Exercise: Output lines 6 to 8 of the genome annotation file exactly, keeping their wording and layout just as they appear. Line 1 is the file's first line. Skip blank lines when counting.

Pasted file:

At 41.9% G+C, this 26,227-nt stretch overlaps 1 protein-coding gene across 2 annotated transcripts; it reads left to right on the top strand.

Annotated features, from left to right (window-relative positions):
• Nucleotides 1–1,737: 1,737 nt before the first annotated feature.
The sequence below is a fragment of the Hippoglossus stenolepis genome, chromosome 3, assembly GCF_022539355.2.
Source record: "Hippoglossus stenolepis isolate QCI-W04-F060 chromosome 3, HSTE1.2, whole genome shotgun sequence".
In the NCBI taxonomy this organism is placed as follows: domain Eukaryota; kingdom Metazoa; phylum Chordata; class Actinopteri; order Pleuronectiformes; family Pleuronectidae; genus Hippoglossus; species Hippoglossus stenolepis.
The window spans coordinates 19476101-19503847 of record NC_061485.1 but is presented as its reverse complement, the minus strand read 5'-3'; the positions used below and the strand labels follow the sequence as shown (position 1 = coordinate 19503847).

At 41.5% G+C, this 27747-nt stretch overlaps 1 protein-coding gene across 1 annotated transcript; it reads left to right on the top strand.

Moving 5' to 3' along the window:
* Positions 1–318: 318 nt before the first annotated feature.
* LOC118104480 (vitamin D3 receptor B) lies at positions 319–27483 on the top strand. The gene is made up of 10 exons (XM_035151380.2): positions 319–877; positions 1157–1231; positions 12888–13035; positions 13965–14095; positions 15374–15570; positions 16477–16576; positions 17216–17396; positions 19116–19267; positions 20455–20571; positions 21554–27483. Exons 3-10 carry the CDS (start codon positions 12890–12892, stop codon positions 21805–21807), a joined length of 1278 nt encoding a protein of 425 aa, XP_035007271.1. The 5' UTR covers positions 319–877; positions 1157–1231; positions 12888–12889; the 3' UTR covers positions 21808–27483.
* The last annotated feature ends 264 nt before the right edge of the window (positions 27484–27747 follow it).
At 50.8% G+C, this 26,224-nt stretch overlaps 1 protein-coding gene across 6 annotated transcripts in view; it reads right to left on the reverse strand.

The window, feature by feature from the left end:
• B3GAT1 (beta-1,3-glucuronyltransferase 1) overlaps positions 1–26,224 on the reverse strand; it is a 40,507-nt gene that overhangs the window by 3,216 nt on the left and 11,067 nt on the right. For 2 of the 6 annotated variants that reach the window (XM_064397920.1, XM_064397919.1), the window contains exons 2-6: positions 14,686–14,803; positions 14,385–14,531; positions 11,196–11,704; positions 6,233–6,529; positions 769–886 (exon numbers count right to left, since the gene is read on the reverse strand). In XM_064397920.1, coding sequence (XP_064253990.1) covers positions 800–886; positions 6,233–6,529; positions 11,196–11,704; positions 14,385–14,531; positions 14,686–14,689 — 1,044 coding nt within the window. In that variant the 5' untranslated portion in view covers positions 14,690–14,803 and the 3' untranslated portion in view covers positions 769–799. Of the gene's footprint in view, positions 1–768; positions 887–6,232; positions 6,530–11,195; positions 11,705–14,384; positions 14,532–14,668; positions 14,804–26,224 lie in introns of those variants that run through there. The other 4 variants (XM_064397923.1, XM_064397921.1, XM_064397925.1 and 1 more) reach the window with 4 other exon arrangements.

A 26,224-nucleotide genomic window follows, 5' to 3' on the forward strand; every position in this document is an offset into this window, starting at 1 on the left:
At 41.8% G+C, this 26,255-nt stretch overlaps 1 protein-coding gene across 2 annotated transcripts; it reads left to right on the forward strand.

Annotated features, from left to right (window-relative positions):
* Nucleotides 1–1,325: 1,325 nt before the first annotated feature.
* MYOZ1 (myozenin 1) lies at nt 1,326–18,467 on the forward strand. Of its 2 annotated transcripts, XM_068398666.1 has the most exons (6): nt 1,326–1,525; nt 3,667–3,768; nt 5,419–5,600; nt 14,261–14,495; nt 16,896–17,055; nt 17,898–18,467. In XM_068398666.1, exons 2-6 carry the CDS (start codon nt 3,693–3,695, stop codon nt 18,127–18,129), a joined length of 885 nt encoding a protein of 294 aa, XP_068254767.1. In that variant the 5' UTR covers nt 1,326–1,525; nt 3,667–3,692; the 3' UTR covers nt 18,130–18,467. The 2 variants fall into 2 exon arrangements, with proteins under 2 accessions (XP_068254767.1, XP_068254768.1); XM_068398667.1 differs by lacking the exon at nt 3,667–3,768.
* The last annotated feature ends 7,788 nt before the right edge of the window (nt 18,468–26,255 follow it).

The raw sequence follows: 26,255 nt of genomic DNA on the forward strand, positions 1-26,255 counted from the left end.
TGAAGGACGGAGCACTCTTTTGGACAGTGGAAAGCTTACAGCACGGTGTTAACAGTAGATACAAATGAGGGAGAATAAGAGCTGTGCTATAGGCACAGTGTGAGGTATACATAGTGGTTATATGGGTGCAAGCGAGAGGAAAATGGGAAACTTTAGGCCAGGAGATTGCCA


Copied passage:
In the NCBI taxonomy this organism is placed as follows: domain Eukaryota; kingdom Metazoa; phylum Chordata; class Actinopteri; order Pleuronectiformes; family Pleuronectidae; genus Hippoglossus; species Hippoglossus stenolepis.
The window spans coordinates 19476101-19503847 of record NC_061485.1 but is presented as its reverse complement, the minus strand read 5'-3'; the positions used below and the strand labels follow the sequence as shown (position 1 = coordinate 19503847).

At 41.5% G+C, this 27747-nt stretch overlaps 1 protein-coding gene across 1 annotated transcript; it reads left to right on the top strand.